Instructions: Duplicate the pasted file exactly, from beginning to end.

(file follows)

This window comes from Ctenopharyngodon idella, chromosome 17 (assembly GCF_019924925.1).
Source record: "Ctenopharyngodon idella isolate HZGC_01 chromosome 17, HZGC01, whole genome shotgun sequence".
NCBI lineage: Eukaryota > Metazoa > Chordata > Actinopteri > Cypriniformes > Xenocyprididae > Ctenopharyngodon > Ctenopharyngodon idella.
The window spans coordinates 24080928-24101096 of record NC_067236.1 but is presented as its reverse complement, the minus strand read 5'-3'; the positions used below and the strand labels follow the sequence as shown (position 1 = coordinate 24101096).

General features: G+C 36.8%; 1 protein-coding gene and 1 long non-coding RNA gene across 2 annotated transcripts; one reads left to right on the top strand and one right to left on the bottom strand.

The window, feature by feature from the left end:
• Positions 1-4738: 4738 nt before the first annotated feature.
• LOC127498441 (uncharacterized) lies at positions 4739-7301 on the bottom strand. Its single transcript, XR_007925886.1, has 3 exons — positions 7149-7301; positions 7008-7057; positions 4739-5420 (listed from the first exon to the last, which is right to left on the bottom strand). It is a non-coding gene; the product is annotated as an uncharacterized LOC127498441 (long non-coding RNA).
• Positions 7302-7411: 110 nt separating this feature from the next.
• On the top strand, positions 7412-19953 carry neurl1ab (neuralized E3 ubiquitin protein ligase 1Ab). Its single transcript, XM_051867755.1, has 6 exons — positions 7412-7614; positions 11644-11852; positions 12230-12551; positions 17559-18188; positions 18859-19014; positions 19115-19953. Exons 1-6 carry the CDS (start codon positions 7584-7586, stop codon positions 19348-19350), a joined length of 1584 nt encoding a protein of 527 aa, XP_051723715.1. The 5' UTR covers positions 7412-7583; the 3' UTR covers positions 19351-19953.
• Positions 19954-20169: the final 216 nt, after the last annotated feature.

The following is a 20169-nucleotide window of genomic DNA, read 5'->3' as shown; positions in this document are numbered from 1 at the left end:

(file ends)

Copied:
This window comes from Ctenopharyngodon idella, chromosome 17 (assembly GCF_019924925.1).
Source record: "Ctenopharyngodon idella isolate HZGC_01 chromosome 17, HZGC01, whole genome shotgun sequence".
NCBI lineage: Eukaryota > Metazoa > Chordata > Actinopteri > Cypriniformes > Xenocyprididae > Ctenopharyngodon > Ctenopharyngodon idella.
The window spans coordinates 24080928-24101096 of record NC_067236.1 but is presented as its reverse complement, the minus strand read 5'-3'; the positions used below and the strand labels follow the sequence as shown (position 1 = coordinate 24101096).

General features: G+C 36.8%; 1 protein-coding gene and 1 long non-coding RNA gene across 2 annotated transcripts; one reads left to right on the top strand and one right to left on the bottom strand.

The window, feature by feature from the left end:
• Positions 1-4738: 4738 nt before the first annotated feature.
• LOC127498441 (uncharacterized) lies at positions 4739-7301 on the bottom strand. Its single transcript, XR_007925886.1, has 3 exons — positions 7149-7301; positions 7008-7057; positions 4739-5420 (listed from the first exon to the last, which is right to left on the bottom strand). It is a non-coding gene; the product is annotated as an uncharacterized LOC127498441 (long non-coding RNA).
• Positions 7302-7411: 110 nt separating this feature from the next.
• On the top strand, positions 7412-19953 carry neurl1ab (neuralized E3 ubiquitin protein ligase 1Ab). Its single transcript, XM_051867755.1, has 6 exons — positions 7412-7614; positions 11644-11852; positions 12230-12551; positions 17559-18188; positions 18859-19014; positions 19115-19953. Exons 1-6 carry the CDS (start codon positions 7584-7586, stop codon positions 19348-19350), a joined length of 1584 nt encoding a protein of 527 aa, XP_051723715.1. The 5' UTR covers positions 7412-7583; the 3' UTR covers positions 19351-19953.
• Positions 19954-20169: the final 216 nt, after the last annotated feature.

The following is a 20169-nucleotide window of genomic DNA, read 5'->3' as shown; positions in this document are numbered from 1 at the left end: